The COVID-19 pandemic has drastically accelerated the development of ubiquitous e-commerce and contactless payment solutions by an estimated 3-5 years.
This was the collective conclusion from a diverse group of payments pundits who discussed the role of prepaid and virtual card solutions in driving digital payments innovation in a recent webinar hosted by FSS and the Canadian Prepaid Providers Organization (CPPO). The group explored the implications of the emergent landscape on prepaid issuers and the new opportunities it presents. Leading these discussions were:
The webinar panelists discussed in large part how prepaid and virtual card platforms are laying the groundwork for what the future of digital financial services could look like. This includes exploring how stronger industry collaborations will enable fintechs and banks to bring innovative solutions to wider audiences faster, and more secure than ever before.
The pandemic has highlighted the need for greater social inclusion in the digital economy, which has brought prepaid and virtual cards deeper into discussions of how to get money into people’s hands quicker. For example, issuers are investing more in prepaid through opportunities in the growing challenger bank sector because of prepaid’s ability to transform digital B2B payments for enterprises and SMEs.
Use cases are being discovered in the public sector for government stimulus and emergency payments, but also for businesses needing to overhaul their payroll and gig worker payout solutions. Insurance payments for accident payouts is another use case getting attention. Prepaid’s role beyond just gift cards is expanding quickly as organizations learn how its regulatory-friendly tech stack provides a nimble platform for digital payments innovation to deliver solutions that meet more customer’s needs.
The webinar panelists agreed that the pandemic might just be the event that ignites the momentum toward faster adoption of digital solutions in both B2C and B2B payments.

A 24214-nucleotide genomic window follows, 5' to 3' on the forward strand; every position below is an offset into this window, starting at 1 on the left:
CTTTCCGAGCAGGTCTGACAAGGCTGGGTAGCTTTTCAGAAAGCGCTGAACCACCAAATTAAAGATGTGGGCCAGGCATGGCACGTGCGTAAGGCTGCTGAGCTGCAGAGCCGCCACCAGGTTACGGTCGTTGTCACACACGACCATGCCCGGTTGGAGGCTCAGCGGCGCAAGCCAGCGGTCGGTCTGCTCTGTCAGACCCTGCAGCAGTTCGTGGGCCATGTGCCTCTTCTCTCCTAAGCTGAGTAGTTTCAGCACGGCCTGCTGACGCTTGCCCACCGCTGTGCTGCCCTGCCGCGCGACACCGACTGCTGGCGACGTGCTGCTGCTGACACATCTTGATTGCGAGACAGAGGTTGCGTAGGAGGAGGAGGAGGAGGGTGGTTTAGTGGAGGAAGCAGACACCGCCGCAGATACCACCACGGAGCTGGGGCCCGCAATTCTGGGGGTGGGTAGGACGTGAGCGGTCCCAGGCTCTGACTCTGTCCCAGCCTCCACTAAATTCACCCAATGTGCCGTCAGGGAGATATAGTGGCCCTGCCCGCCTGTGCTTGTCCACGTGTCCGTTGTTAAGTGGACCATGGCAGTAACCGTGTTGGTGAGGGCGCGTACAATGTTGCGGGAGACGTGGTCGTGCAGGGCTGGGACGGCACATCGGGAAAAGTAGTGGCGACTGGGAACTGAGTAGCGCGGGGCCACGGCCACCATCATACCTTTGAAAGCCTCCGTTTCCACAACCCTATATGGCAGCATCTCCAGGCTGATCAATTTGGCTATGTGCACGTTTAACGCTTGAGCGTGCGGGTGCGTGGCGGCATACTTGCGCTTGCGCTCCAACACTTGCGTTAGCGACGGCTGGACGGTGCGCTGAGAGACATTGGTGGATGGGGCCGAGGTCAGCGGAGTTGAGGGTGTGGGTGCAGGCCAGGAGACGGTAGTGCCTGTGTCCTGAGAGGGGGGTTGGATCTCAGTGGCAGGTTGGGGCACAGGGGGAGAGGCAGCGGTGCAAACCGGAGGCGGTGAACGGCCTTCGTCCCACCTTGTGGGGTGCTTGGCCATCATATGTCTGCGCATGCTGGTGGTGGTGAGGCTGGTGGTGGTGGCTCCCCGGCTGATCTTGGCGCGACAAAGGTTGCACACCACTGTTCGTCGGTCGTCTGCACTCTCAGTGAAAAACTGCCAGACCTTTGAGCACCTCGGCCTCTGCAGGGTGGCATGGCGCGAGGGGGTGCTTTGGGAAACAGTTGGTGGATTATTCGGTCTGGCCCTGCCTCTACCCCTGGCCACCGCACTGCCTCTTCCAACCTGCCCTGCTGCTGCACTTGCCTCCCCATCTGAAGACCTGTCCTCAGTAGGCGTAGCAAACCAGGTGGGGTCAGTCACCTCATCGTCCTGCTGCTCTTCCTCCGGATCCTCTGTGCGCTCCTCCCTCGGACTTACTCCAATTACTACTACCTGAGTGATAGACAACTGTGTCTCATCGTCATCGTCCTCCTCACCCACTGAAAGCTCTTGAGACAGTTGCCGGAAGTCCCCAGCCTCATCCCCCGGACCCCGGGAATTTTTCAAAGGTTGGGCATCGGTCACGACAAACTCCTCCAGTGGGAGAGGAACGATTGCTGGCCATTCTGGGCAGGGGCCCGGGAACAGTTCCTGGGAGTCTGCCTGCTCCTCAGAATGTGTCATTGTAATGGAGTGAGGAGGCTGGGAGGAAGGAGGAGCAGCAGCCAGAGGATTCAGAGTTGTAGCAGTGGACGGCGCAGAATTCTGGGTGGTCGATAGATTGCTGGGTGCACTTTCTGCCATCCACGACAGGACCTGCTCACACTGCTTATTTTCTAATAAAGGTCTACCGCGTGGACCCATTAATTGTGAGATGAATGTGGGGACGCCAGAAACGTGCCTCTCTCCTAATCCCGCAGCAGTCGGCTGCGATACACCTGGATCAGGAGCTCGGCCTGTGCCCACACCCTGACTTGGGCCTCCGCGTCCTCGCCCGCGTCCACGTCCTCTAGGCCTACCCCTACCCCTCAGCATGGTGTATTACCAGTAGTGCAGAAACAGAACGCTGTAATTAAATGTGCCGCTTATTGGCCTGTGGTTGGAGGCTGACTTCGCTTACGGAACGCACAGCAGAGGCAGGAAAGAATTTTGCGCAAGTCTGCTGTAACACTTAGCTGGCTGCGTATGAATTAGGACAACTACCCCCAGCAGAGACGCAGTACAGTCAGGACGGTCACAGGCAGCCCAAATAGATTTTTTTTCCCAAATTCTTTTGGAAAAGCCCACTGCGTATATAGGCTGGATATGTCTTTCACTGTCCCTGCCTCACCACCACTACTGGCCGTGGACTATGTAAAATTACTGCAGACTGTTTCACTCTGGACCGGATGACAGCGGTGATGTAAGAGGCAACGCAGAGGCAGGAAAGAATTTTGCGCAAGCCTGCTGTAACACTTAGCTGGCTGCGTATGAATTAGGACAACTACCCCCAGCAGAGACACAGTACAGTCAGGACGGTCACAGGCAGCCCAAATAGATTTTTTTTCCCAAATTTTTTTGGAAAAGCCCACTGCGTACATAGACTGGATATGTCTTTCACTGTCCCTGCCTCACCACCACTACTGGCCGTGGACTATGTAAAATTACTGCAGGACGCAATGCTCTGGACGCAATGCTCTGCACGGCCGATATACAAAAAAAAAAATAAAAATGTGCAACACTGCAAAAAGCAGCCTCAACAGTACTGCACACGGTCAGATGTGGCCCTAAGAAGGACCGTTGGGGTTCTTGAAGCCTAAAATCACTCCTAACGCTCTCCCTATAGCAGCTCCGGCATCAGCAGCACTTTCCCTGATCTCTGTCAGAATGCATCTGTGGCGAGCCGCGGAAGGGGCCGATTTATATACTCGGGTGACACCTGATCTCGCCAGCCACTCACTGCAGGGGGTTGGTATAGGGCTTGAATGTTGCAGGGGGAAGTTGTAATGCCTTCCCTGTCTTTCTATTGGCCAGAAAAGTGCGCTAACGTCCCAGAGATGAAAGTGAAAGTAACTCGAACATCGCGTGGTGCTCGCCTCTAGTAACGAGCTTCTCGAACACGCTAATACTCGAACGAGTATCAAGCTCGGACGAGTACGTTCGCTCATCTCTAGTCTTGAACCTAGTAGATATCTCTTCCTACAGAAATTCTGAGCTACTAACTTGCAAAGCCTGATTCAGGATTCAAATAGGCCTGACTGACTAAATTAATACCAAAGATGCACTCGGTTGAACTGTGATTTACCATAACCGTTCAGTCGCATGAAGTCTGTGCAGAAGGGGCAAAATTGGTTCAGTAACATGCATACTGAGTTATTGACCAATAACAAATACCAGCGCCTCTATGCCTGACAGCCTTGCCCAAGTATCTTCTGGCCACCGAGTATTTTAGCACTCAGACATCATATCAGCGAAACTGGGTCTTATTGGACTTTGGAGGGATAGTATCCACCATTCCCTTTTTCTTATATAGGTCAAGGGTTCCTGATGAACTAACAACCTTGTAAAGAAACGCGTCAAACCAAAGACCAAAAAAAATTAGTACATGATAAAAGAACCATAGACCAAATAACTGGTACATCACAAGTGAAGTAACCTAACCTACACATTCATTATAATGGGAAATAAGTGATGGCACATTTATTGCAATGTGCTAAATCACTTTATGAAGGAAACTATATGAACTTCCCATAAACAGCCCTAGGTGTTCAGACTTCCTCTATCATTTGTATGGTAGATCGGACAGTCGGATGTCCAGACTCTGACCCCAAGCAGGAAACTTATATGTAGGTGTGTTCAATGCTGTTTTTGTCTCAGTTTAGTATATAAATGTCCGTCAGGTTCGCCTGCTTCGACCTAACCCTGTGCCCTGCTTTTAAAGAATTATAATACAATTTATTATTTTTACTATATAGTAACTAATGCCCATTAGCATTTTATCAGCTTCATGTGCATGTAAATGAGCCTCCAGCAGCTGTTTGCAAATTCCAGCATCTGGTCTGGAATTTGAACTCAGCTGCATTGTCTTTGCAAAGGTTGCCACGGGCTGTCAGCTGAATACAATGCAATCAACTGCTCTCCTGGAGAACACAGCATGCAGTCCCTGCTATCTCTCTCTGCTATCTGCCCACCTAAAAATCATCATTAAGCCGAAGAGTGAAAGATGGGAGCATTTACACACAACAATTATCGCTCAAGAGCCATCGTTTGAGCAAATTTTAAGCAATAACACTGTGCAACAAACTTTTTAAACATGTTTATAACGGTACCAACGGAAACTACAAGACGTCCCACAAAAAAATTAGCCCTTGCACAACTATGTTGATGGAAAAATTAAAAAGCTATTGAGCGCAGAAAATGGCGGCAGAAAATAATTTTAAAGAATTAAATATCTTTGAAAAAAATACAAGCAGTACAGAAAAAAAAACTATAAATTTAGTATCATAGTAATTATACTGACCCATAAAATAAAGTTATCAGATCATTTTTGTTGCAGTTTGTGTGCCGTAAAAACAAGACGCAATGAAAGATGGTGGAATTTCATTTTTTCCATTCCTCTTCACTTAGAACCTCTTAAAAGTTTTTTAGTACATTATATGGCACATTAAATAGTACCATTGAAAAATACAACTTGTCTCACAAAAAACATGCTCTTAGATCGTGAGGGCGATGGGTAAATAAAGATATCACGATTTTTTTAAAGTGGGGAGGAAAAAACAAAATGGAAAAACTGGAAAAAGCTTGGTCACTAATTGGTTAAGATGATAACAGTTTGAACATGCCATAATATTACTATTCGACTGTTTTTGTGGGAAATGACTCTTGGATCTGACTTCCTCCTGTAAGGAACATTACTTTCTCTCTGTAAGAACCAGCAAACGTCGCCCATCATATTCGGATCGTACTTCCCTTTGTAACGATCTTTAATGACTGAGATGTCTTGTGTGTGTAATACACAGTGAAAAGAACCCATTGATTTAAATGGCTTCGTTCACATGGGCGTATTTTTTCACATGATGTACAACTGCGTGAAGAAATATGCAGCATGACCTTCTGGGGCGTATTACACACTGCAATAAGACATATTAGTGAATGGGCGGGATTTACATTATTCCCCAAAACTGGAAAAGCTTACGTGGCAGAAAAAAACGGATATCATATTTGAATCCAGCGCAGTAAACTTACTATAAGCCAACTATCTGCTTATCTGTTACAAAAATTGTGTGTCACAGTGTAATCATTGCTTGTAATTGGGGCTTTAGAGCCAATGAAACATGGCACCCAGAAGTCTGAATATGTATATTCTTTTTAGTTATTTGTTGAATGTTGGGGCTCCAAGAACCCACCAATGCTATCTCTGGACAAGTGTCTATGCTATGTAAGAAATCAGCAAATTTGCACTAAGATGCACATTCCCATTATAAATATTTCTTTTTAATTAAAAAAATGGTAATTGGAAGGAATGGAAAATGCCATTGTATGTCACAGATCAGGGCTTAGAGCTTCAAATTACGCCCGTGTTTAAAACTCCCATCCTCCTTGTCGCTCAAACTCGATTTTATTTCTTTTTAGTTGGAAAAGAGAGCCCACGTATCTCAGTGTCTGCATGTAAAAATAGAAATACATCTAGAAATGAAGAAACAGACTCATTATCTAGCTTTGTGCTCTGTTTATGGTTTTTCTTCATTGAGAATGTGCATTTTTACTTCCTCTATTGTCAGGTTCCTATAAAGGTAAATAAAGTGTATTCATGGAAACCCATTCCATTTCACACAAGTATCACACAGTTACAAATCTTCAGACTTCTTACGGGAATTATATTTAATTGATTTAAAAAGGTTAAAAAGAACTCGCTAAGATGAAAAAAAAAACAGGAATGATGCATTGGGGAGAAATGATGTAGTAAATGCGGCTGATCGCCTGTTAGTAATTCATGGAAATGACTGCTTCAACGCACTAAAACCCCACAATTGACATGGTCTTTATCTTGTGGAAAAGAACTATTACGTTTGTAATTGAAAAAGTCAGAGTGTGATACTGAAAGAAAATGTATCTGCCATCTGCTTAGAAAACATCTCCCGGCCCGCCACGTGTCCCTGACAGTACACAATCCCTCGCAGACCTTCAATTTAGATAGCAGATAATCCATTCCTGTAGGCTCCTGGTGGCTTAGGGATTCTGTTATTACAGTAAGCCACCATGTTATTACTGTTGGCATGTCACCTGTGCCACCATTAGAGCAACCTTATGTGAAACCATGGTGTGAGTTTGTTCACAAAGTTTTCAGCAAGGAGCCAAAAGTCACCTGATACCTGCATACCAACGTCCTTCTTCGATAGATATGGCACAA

Jose Gutierrez, Mastercard’s director of digital payments, and Elisabeth O’Neill-Laett, managing partner for Holt Accelerator - a fintech accelerator - agreed that the pandemic has accelerated e-commerce payments solutions 4-5 years and the contactless payments industry at least 3 years.
“Covid has ripped the bandaid off,” O’Neill-Laett said during the webinar. Increasingly, the group agreed, what will drive innovation is greater collaboration across the traditional payments and emerging fintech industries through solutions that appease the desires of regulators, businesses and consumers.
Many Canadian consumers have bank accounts, but lack methods to pay online for goods and services. The pandemic has put pressure on the industry to deliver affordable, accessible digital payment solutions. Jermey Nicholls, Everlink Payment Services’ general manager of card services and fraud solutions, noted that 10% of the Canadian population is still underserved — leaving significant opportunities for prepaid to be a platform for social inclusion in the digital economy.
“It’s all about how you move money into someone’s hands and remove the clunkiness,” said Brendan Carley, Payments Canada’s director of regulatory affairs. Universal payments opportunities are on the horizon as open banking conversations continue, he said, but regulatory challenges are holding that vision back from reaching its potential.
Payments Canada has an advisory task force to support the payments modernization agenda. This includes looking toward the U.K. for guidance, as well as bringing together voices from both the private and public sectors to establish a united front for “moving money and data faster.” The popularity of embedded finance solutions will also ignite these conversations.
“Open banking is a gateway for making all of this happen and for making consumer data sharing work,” Carley said. “But leadership from the federal government is needed.”
More discussions around prepaid's capabilities will also help highlight prepaid’s role as a prominent payments platform fueling innovative digital banking and payments-as-a-service movements. As the traditional version of analog payments evolve, more robust virtual payment offerings will help prepaid overcome its challenges of the past. Even greater opportunities for prepaid and virtual cards will arise as the need for greater inclusion in the digital economy becomes more apparent as the financial impacts of the pandemic continues.